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The global challenge of women's health

Stephen Leeder
Med J Aust 2015; 202 (6): 277. || doi: 10.5694/mja15.c0406

Sierra Leone, a West African state of 6 million, saw 11 000 cases and over 3000 deaths during last year's Ebola outbreak. A bitter civil war from 1991 to 2002, fuelled largely by fierce factions from neighbouring countries, led to 50 000 deaths and degradation of the country's infrastructure and social fabric. Sierra Leone's exports of diamonds and bauxite notwithstanding, the lack of a socially responsive polity and a largely agrarian population set the scene for the epidemic. Over 70% of its population live in extreme poverty.1

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  • Stephen Leeder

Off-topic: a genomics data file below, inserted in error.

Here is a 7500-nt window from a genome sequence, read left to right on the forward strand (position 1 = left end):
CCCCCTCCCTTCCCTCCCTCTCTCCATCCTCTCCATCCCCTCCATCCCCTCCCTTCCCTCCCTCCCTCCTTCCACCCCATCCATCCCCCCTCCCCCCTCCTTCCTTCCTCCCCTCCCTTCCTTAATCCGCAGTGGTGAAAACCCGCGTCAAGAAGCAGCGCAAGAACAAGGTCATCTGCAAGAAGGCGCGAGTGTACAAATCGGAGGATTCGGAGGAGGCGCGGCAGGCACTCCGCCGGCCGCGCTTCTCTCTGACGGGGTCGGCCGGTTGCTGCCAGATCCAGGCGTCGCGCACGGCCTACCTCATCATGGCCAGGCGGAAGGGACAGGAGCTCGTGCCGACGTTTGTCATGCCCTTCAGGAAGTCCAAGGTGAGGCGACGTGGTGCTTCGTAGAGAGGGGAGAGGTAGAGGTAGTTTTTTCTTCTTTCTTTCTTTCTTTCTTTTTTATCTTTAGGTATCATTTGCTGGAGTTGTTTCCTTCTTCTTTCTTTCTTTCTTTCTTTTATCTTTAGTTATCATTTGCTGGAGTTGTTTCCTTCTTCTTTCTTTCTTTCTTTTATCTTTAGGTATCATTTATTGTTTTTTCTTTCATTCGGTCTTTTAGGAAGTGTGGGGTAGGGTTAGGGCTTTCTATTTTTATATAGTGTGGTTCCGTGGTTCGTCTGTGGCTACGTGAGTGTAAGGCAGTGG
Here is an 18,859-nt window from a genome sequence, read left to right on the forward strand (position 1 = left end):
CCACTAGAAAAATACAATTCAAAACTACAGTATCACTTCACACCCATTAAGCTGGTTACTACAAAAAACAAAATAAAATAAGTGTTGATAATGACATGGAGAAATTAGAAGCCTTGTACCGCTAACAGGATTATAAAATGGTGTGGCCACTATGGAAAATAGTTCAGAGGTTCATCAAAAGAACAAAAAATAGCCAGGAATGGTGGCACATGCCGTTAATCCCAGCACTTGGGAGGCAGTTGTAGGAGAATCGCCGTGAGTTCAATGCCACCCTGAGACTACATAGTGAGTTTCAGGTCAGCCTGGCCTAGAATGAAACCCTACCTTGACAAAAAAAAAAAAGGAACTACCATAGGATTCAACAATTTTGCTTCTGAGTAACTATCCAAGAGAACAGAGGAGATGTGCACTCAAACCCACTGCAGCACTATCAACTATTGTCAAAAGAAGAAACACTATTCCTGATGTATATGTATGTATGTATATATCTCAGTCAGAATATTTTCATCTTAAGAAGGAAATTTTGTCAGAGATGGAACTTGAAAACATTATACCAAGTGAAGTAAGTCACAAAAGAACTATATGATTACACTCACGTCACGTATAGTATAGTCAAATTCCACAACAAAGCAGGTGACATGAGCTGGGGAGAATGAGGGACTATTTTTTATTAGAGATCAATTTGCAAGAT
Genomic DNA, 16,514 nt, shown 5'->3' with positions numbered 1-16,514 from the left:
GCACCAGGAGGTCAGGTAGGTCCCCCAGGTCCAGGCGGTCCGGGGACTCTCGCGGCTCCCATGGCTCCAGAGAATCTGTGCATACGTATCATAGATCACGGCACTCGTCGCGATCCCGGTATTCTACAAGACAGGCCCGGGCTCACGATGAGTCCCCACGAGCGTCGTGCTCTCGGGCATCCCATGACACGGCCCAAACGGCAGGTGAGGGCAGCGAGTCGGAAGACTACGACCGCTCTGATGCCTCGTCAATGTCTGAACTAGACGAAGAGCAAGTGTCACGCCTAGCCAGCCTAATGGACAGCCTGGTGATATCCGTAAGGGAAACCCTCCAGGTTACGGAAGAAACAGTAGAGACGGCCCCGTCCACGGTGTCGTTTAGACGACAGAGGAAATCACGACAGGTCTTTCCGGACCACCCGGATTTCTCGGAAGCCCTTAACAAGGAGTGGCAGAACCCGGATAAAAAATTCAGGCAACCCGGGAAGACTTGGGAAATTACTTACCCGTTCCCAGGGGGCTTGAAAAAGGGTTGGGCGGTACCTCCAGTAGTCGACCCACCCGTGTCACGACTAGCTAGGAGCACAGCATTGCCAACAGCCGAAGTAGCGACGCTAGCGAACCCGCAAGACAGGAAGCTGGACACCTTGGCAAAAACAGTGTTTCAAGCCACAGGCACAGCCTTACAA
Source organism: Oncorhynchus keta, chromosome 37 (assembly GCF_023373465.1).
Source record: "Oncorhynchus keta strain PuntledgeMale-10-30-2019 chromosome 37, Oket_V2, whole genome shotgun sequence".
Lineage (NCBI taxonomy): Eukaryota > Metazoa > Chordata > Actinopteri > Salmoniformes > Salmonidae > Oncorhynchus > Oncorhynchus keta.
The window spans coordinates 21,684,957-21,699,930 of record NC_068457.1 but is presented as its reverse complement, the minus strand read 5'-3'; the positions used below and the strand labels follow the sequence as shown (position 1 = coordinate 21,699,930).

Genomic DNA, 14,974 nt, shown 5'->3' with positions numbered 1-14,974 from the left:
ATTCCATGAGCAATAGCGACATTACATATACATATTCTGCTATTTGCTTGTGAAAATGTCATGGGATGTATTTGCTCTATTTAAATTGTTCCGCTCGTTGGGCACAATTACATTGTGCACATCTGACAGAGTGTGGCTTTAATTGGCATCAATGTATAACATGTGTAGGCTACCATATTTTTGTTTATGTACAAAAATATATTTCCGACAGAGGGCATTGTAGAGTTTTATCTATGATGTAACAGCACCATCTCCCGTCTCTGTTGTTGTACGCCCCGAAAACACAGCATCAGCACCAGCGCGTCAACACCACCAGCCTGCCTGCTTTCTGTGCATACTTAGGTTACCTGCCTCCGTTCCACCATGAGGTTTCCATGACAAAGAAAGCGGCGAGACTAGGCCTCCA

• Medical Journal of Australia, Sydney, NSW.

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access_time 01:38, 8 April 2015
Camille Raynes-Greenow

Excellent to see the MJA highlighting global women's health. Rather than having a disease specific focus it is good to think of the burden of mortality through a gender-sensitive lens. In that way we will tackle all the causes of female mortality and importantly develop interventions that are also specifically designed for women.

Competing Interests: No relevant disclosures

Dr Camille Raynes-Greenow
University of Sydney

access_time 04:57, 8 April 2015
Anna Whelan

Stephen Leeder raises a valid and important topic for advocates of women's health and gendered perspectives on health. While in developing countries maternal health goals have not been reached, other diseases are also causing death and harm. A valuable contribution on diabetes and its links with sexual and reproductive health was made in this publication by WDF and ARROW http://www.arrow.org.my/publications/Diabetes_A_Missing_Link.pdf

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Prof Anna Whelan
UTS, UNSW, SLHD

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